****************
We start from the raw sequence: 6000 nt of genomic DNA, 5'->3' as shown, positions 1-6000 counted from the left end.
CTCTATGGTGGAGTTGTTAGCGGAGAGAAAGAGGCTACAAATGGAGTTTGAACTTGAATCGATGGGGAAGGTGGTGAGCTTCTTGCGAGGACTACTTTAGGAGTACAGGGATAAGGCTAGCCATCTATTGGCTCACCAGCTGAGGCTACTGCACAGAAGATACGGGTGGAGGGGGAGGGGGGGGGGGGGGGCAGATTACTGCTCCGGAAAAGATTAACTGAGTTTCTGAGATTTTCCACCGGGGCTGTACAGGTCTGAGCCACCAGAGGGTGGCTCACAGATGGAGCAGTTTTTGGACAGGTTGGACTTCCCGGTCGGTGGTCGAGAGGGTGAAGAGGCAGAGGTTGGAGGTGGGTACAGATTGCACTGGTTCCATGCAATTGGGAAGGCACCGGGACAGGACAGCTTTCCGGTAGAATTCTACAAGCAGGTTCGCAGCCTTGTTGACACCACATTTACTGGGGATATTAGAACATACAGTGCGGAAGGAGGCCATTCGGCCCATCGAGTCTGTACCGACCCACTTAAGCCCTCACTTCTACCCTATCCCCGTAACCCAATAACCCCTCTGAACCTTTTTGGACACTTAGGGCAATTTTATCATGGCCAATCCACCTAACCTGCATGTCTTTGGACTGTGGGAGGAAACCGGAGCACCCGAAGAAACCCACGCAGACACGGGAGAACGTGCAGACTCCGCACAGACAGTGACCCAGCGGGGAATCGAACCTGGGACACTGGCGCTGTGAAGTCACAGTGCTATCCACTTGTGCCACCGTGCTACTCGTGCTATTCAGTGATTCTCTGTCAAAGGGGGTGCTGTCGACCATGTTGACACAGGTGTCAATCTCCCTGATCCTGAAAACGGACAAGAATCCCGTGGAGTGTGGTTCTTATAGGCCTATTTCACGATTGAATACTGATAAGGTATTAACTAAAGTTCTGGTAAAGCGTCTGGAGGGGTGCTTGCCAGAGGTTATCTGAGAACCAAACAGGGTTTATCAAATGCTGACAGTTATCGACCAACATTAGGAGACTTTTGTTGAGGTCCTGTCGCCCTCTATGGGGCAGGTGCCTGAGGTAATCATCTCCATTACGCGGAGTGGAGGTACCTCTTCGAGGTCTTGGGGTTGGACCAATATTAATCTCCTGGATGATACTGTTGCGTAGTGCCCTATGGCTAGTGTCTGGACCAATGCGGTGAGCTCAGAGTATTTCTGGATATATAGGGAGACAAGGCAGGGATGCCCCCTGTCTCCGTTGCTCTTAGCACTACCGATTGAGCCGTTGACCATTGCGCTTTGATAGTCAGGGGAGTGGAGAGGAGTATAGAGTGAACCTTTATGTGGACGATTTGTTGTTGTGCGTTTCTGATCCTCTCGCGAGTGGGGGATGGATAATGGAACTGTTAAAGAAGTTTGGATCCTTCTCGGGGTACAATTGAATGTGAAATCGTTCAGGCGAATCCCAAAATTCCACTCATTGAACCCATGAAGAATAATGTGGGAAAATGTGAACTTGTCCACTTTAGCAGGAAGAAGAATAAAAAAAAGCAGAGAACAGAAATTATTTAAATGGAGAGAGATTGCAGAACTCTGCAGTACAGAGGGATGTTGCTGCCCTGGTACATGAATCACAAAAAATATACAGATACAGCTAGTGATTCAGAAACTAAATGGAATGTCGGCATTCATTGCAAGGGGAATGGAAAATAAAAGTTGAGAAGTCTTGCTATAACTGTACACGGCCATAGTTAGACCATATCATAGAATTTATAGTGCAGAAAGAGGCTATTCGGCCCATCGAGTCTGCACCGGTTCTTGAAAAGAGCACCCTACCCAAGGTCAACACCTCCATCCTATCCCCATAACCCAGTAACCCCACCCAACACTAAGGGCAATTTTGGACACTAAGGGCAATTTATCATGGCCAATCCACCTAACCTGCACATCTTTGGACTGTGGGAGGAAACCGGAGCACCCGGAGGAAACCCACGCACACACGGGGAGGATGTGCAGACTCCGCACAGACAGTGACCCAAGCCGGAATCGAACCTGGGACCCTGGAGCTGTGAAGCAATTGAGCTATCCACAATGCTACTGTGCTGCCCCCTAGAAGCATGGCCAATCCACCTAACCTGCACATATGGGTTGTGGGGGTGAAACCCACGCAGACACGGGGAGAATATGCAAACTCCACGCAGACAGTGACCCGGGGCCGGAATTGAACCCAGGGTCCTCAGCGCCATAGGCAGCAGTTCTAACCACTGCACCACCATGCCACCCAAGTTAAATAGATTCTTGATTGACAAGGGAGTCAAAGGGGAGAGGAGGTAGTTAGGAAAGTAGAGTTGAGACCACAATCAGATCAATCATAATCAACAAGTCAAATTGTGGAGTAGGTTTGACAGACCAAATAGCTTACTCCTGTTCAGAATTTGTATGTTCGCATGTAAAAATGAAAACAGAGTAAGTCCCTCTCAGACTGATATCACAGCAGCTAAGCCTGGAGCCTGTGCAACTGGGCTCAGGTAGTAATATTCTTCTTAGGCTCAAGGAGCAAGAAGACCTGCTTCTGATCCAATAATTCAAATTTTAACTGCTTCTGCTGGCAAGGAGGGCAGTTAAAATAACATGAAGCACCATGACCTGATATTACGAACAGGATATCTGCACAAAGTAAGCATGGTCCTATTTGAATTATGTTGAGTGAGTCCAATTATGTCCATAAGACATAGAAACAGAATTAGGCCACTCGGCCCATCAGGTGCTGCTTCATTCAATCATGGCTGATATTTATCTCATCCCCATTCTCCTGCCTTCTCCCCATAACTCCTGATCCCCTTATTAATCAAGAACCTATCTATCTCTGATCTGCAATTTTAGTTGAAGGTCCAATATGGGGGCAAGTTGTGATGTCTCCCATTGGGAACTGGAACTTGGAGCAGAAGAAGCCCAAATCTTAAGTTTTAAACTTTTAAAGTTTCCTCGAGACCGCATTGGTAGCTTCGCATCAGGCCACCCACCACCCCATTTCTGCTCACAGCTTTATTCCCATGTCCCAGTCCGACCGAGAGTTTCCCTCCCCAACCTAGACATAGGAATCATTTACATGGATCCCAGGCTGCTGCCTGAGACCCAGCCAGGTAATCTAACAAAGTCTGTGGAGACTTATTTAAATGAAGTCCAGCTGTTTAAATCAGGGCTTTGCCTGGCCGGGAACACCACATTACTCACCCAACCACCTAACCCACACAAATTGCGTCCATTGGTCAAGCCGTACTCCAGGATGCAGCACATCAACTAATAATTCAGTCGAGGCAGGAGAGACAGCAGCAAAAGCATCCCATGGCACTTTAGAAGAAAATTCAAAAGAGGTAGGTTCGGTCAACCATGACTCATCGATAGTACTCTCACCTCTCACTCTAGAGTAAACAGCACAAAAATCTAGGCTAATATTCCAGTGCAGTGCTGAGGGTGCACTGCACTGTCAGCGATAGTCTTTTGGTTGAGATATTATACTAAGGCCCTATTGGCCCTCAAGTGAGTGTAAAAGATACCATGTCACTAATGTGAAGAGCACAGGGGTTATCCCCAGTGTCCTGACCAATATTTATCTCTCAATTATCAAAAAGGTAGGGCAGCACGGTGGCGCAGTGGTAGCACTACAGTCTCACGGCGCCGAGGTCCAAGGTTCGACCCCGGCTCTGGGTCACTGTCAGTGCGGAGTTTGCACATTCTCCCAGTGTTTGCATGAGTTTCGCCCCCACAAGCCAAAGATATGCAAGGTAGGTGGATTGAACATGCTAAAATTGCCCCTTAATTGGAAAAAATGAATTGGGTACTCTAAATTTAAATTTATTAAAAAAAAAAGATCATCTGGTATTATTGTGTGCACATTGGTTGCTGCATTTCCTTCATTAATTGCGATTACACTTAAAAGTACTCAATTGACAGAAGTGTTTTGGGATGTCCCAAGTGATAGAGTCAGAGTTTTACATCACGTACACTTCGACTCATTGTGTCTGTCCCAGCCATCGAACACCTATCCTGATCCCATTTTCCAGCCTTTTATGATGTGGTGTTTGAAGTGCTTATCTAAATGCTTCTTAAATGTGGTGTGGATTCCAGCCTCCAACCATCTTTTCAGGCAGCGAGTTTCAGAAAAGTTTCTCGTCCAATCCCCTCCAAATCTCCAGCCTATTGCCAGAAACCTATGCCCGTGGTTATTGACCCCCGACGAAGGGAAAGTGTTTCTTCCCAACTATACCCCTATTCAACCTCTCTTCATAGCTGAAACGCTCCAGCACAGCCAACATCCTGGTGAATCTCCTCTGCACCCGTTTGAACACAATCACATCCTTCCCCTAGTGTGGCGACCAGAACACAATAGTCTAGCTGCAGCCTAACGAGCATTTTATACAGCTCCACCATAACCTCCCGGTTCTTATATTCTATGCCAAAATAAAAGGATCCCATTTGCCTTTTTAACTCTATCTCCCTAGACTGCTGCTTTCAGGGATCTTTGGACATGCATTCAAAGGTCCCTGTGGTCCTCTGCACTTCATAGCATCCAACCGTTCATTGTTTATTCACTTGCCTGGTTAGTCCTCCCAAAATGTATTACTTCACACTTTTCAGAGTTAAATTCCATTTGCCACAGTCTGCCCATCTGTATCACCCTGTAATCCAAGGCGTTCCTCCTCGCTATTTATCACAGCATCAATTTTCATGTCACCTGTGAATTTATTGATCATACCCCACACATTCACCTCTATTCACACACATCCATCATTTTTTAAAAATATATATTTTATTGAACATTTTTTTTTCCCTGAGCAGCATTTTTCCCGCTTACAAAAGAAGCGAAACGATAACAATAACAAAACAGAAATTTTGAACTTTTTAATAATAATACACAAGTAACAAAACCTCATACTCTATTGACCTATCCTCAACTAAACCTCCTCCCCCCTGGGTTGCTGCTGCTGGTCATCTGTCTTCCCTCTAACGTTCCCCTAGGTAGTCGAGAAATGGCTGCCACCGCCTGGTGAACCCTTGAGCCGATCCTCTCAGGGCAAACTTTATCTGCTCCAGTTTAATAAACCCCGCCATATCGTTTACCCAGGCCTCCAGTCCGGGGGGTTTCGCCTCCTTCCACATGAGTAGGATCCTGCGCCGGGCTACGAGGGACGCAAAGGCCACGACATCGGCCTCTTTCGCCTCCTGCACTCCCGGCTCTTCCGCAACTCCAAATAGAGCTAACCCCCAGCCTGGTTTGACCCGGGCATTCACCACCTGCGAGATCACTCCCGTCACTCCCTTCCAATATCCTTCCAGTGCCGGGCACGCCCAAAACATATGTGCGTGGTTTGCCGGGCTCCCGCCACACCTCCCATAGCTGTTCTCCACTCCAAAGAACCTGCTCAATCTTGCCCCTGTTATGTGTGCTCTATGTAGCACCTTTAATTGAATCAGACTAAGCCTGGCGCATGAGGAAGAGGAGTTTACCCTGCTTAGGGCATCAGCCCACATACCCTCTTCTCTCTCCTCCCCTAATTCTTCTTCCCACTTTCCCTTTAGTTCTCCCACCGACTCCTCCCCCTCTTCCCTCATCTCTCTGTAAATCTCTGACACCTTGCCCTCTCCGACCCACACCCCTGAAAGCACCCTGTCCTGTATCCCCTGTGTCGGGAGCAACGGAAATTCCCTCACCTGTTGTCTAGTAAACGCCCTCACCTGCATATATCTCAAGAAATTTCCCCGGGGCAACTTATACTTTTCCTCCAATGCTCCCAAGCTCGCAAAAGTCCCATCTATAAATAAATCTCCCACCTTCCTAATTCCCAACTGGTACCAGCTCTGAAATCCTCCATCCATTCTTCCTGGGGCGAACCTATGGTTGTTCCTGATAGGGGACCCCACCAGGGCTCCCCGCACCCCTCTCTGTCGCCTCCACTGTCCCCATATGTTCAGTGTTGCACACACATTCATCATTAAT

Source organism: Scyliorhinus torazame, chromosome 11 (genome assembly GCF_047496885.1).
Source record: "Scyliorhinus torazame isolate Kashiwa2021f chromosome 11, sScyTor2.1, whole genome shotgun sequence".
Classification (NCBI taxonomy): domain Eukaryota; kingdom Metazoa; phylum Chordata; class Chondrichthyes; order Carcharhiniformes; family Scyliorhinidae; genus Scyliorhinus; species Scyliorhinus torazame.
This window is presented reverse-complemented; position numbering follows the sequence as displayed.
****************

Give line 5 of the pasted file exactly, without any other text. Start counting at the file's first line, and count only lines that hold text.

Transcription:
Classification (NCBI taxonomy): domain Eukaryota; kingdom Metazoa; phylum Chordata; class Chondrichthyes; order Carcharhiniformes; family Scyliorhinidae; genus Scyliorhinus; species Scyliorhinus torazame.